Spreading awareness, or attacking a religion?
Muslims constitute about a quarter of the world's population and around two percent of the U.S. population. Muslims are a part of many ethnic groups. Arabs are actually a minority in the Muslim world; the most populous Muslim countries (Indonesia, Pakistan, India) are non-Arab.
The Muslim world is complex and divided religiously (into Sunni, Shiite and other groups) and politically. There are Muslim absolute monarchies, constitutional monarchies, secular states and Islamic republics. To understand this world, one needs to avoid stereotypes and dispassionately examine it.
But immediately after Sept. 11, the Bush Administration, having no patience for nuance or dispassionate examination, set about trying to link the secular republic of Iraq with the mostly Saudi al-Qaeda terrorists. The Bush Administration believed that, having been attacked by al-Qaeda, Americans would support an attack on the completely unrelated target of Iraq. But what did al-Qaeda and Iraq really have in common, besides a common ancestry?
Al-Qaeda hated Iraq for its suppression of Islamic religious activism and its tolerance of Christians and other religious minorities. Despite this rocky relationship, the administration was somehow able to conflate the two, so that even today about a third of Americans believe Saddam Hussein was involved in Sept. 11.
Those responsible for the Terrorism Awareness Project espouse this view. On Sept. 13, 2001, one of the speakers of "Islamo-Fascism Awareness Week", right-wing extremist Ann Coulter, said in National Review: "We should invade [Muslim] countries, kill their leaders and convert them to Christianity."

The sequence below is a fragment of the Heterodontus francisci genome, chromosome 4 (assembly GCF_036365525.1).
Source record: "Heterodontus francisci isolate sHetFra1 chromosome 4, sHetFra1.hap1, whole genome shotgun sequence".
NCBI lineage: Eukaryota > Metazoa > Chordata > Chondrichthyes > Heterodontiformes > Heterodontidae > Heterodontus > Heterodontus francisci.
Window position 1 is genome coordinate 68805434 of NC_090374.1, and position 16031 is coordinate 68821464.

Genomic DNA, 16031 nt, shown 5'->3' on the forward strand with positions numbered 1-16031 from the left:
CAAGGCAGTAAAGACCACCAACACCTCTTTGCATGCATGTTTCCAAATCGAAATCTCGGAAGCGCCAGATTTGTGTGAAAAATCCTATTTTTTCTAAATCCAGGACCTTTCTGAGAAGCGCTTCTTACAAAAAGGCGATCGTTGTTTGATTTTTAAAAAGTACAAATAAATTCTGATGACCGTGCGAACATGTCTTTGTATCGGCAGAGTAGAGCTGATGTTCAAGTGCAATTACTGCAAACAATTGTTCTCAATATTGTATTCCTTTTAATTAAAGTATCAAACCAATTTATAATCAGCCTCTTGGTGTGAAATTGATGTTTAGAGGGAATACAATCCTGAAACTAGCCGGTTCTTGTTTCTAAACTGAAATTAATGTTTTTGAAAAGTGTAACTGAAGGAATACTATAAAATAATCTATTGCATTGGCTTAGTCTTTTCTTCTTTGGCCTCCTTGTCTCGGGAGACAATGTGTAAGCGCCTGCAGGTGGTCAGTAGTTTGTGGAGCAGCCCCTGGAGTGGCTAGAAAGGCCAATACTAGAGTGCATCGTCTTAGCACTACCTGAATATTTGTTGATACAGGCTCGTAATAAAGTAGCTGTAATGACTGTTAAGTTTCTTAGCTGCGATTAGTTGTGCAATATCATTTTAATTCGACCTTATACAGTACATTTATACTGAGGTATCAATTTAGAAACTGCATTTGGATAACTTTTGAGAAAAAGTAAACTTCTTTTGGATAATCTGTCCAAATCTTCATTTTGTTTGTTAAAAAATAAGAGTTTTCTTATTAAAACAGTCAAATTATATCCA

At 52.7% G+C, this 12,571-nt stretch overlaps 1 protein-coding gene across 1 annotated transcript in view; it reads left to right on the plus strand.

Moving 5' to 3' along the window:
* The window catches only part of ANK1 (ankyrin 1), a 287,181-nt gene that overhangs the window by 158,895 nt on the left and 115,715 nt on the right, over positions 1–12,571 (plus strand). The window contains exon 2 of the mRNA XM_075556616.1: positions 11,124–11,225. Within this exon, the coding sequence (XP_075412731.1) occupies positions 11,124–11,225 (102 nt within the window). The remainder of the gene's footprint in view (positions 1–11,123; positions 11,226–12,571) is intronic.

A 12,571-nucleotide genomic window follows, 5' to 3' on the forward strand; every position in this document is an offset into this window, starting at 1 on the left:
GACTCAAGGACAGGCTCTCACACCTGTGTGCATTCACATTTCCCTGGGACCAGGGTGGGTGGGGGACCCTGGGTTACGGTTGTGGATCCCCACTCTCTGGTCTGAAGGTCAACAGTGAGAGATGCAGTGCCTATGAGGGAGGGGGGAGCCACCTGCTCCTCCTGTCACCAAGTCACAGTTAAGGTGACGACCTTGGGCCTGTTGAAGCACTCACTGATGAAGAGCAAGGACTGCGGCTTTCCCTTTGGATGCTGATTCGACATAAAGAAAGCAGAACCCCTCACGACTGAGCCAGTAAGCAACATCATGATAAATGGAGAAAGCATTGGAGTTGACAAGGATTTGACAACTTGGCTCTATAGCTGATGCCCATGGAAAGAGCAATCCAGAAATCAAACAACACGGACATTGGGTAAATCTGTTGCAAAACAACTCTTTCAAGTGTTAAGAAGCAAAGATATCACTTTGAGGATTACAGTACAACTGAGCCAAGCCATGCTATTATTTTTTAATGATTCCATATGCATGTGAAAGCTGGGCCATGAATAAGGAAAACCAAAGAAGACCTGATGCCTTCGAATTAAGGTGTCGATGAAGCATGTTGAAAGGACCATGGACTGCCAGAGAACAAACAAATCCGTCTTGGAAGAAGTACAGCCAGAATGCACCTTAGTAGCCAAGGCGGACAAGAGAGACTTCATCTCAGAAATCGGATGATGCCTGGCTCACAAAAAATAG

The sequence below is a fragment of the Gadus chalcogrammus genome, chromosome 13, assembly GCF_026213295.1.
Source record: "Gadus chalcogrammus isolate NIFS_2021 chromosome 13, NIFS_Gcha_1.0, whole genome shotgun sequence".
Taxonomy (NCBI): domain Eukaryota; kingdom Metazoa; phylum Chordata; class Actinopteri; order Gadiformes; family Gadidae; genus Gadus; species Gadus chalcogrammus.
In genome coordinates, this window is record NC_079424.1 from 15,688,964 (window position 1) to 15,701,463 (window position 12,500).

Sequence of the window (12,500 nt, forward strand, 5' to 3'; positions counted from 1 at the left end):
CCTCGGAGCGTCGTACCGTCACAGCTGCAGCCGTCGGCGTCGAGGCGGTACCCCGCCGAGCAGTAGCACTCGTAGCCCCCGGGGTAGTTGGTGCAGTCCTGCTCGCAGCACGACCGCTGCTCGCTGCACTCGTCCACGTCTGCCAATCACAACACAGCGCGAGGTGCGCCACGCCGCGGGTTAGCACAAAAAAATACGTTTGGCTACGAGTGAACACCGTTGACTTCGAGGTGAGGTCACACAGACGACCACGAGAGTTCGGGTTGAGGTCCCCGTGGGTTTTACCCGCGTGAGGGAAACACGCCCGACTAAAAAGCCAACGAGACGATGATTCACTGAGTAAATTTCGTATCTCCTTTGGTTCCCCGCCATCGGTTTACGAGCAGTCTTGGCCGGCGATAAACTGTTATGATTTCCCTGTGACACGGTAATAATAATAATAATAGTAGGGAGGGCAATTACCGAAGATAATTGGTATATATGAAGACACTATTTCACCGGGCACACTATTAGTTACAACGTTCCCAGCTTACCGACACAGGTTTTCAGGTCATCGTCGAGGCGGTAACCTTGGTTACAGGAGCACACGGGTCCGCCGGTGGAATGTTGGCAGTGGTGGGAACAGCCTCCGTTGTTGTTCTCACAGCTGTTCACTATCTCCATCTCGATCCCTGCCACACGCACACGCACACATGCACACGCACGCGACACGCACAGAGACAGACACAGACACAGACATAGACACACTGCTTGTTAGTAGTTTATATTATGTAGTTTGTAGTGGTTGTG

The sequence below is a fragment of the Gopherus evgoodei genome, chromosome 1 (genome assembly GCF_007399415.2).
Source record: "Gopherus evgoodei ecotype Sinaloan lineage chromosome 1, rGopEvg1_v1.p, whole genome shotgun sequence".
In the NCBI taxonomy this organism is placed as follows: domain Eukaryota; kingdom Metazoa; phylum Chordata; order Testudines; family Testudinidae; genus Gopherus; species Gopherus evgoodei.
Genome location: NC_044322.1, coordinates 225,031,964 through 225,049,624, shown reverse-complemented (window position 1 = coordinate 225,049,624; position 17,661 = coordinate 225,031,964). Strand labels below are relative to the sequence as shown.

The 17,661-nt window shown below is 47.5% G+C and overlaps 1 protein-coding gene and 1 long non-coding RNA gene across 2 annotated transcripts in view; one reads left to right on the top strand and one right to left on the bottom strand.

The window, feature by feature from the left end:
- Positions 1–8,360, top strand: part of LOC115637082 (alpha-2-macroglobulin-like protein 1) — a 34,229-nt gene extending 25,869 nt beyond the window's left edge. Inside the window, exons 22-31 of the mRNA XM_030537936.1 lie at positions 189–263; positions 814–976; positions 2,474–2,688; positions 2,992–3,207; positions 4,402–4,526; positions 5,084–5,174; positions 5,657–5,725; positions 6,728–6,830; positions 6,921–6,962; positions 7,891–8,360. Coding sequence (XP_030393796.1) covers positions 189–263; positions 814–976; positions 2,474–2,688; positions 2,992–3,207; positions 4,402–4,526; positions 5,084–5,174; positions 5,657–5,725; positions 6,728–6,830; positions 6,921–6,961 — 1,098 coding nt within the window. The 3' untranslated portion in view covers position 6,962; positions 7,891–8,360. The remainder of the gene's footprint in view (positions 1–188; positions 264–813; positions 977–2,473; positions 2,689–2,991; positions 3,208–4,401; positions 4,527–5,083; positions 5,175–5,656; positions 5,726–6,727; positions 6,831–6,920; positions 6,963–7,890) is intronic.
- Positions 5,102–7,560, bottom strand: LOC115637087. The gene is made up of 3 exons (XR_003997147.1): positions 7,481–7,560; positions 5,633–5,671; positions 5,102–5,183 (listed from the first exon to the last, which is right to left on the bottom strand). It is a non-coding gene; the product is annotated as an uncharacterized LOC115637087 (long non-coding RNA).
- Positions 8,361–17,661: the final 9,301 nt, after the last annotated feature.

They're joined by secular neoconservatives like Norman Podhoretz, who has called on Bush to bomb Iran, which he calls "currently the main center of the Islamo-fascist ideology." Iran is another country with no ties to Sept. 11 or al-Qaeda, and indeed a mortal enemy of al-Qaeda. But it is another Muslim state in the Bush administration's crosshairs, along with Syria. It is in this context of unbalanced and unsophisticated foreign policy in addition to the threat of American disillusionment with the Iraq War that the radical neoconservatives are pushing for "Islamo-Fascism Awareness Week."
He founded (as a non-student in his 60s) "Students for Academic Freedom," which insists that conservative students are treated unfairly in academia. Horowitz is known for his 1990s ads in student newspapers protesting calls for reparations for slavery, stating that African-Americans should be thankful that they're here.
In 2003 he maligned Rachel Corrie, killed by an Israeli military bulldozer while protesting a house demolition in Gaza, as a "terrorist" supporter. He is not about spreading "awareness" but selectively focusing on aspects of the Muslim world that might produce sympathy for more U.S.-sponsored "regime change."